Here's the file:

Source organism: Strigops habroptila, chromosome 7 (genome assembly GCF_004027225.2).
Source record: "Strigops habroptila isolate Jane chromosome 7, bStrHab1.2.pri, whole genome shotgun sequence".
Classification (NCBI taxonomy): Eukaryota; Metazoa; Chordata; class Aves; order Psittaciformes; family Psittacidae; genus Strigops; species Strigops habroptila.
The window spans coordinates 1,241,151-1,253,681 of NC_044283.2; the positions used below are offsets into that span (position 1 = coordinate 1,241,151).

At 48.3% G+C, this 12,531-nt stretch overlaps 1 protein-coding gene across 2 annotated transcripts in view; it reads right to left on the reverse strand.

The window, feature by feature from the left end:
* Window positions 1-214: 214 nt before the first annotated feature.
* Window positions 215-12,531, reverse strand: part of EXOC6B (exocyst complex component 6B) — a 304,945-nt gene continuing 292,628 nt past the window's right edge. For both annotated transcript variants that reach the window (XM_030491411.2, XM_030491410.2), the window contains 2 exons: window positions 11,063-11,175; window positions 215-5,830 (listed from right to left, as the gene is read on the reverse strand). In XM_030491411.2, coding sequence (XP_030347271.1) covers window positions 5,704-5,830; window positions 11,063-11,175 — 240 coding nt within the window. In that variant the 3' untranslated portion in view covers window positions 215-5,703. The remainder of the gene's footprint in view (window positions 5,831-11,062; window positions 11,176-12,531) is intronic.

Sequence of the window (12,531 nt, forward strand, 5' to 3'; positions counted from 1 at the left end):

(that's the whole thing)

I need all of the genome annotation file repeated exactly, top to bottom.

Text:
Source organism: Strigops habroptila, chromosome 7 (genome assembly GCF_004027225.2).
Source record: "Strigops habroptila isolate Jane chromosome 7, bStrHab1.2.pri, whole genome shotgun sequence".
Classification (NCBI taxonomy): Eukaryota; Metazoa; Chordata; class Aves; order Psittaciformes; family Psittacidae; genus Strigops; species Strigops habroptila.
The window spans coordinates 1,241,151-1,253,681 of NC_044283.2; the positions used below are offsets into that span (position 1 = coordinate 1,241,151).

At 48.3% G+C, this 12,531-nt stretch overlaps 1 protein-coding gene across 2 annotated transcripts in view; it reads right to left on the reverse strand.

The window, feature by feature from the left end:
* Window positions 1-214: 214 nt before the first annotated feature.
* Window positions 215-12,531, reverse strand: part of EXOC6B (exocyst complex component 6B) — a 304,945-nt gene continuing 292,628 nt past the window's right edge. For both annotated transcript variants that reach the window (XM_030491411.2, XM_030491410.2), the window contains 2 exons: window positions 11,063-11,175; window positions 215-5,830 (listed from right to left, as the gene is read on the reverse strand). In XM_030491411.2, coding sequence (XP_030347271.1) covers window positions 5,704-5,830; window positions 11,063-11,175 — 240 coding nt within the window. In that variant the 3' untranslated portion in view covers window positions 215-5,703. The remainder of the gene's footprint in view (window positions 5,831-11,062; window positions 11,176-12,531) is intronic.

Sequence of the window (12,531 nt, forward strand, 5' to 3'; positions counted from 1 at the left end):